Kovacevic: Insider trading tips for Pirates
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WASHINGTON — You want trades that convert the Pirates into a certified contender?
OK, then, in the context of fighting for first place and knocking down the Nationals yet again, 4-2, Wednesday night, I've got three trades for you right here …
1. Trade this Neil Walker for the real Neil Walker.
You know, the one who can hit .280 in his sleep, who never saw a two-strike count he didn't relish, who can put it over the fence once in a while.
Not this one dragging around a .240 average, six home runs and all the injuries that have cost him chunks of the past two seasons. He returned this week from the latest, a strained oblique.
“I've battled some stuff,” Walker was saying beforehand in the visiting clubhouse at Nationals Park. “Battled a few injuries. Battled myself at the plate, pretty much grinding all year. I haven't gotten hot much. But this is the time of year I start to feel good, and those injuries are behind me.”
He stressed he wasn't citing injuries as an excuse.
“I've just got to do better. I know how much it can mean for this team.”
He would demonstrate exactly that, drilling a ninth-inning RBI double — first-pitch sinker crushed to left-center — for the welcome second run.
Should have seen him light up afterward. And no, not just because of his phantom tag for the closing double play.
“Honestly, it felt great for us as a team,” Walker said of his hit. “Look, numbers are numbers. I'm not going to feel bad over where I am. It's kind of the theme here: Doesn't matter who gets credit or how you get it done. Just get it done.”
Which he did.
Take care of my first trade proposal, and you're jumping 40-50 points in average at one position, more than you'll get with the finest first baseman/right fielder Neal Huntington could find on the outside.
2. Trade this Garrett Jones for the 2012 edition.
Think the Pirates would be combing through options like a broken Justin Morneau if Jones were pacing toward, oh, a .274 average with 27 home runs and 86 RBI?
Well, that was his line last season, not far off his current .255, 10 home runs and 37 RBI and yet far enough that first baseman/right fielder now tops the Pirates' target list.
Yeah, I know, Jones doesn't hit lefties. He also doesn't face lefties — just 16 at-bats — so it's irrelevant. Gaby Sanchez tends to face the lefties and, flat as he's been for a while, he's still .295 against lefties.
Put another way, if Jones goes on one of his tears — hasn't happened yet — those Jones/Sanchez platoon splits look better than any first baseman from the outside.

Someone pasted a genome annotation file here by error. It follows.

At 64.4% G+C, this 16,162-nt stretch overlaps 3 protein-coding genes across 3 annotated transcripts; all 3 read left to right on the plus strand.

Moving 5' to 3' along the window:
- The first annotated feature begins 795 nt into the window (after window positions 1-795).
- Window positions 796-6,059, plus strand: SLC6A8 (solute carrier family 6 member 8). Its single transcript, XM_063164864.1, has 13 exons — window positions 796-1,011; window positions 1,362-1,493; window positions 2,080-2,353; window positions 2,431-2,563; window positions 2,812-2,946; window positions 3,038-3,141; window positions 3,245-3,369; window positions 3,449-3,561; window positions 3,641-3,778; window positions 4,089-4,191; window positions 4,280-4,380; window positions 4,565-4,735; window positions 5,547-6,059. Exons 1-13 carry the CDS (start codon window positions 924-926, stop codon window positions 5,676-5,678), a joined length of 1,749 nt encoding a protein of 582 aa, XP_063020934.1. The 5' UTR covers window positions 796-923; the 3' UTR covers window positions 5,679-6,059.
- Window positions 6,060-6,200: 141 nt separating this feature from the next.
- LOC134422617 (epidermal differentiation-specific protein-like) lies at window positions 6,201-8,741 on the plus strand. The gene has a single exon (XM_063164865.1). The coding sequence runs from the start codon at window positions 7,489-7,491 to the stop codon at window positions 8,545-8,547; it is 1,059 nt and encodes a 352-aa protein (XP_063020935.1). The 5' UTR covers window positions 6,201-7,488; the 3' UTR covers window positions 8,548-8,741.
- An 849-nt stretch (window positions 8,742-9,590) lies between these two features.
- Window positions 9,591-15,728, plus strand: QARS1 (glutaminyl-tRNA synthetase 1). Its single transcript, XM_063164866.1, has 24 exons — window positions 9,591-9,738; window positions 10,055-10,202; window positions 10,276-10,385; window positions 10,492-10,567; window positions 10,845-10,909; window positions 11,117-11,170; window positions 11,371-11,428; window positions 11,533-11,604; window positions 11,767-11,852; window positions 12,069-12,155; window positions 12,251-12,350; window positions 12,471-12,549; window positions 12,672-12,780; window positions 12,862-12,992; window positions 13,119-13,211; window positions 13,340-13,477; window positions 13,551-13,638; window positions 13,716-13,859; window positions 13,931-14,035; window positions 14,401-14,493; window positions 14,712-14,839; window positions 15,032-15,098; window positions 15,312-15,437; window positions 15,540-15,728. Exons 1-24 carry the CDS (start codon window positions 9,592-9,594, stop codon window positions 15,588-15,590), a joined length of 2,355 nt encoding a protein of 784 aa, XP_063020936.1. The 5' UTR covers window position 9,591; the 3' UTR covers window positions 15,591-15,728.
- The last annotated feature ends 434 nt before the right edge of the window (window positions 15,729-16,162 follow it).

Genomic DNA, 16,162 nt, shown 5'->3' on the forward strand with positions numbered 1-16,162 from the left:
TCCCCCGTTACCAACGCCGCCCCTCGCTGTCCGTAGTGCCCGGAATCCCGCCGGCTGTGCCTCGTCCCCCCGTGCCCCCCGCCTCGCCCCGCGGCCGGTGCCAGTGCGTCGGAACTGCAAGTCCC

“Well, unless we get Miguel Cabrera,” Jones conceded with a laugh. “That'd be cool.”
“I just need to be consistent. I've been feeling good at the plate since just before the All-Star break, and I feel like it's coming. Going and getting a guy … there's no guarantee. I know what I can do.”
What Jones has done of late: He's 7 for his past 24, and five of those hits have gone for extra bases, though he did lay an egg — as did most guys — against Stephen Strasburg on Wednesday night.
That's a separate issue. It was smart of the Pirates to give Jose Tabata a shot, but he's dug himself a 2-for-24 rut at a lousy time, and it's now of genuine urgency to find a right fielder elsewhere.
3. Trade K-machine A.J. Burnett for an efficient model.
Here's a question: If the Pirates wind up in a one-game wild card match this fall, which pitcher would go?
Francisco Liriano, right?
You did watch him utterly annihilate the Nationals, yes?
And which would it have been last fall?
Burnett, without a doubt.
Make no mistake: For all the fuss over adding a bat and replacing Jason Grilli, the No. 1 issue the Pirates face down the stretch is sustaining their excellent starting pitching. Or even improving it.
The best way — better than giving up a mint in prospects for the blah likes of Bud Norris — is for Burnett to get back to going deep in games.
His 3.07 ERA and 118 strikeouts are fine, obviously, but those Ks run up his pitch counts quickly. He's topped six innings only seven times in 17 starts, once in his past six.
“I'm aware of it. I am,” Burnett, the starter in the series finale here Thursday, was saying. “But you know, like a few of us were joking about in here the other day, it's a simple game: That hitter's trying to hit the ball out of the park, and you're trying to strike him out. I won't lie. I like strikeouts. I do. I consider myself to be a power pitcher.”
“But, hey, if they roll over on the first pitch and ground out, I'm OK with that, too.”
Find a right fielder, repair or replace the Fort, do all of the above, and go ahead and print playoff tickets.
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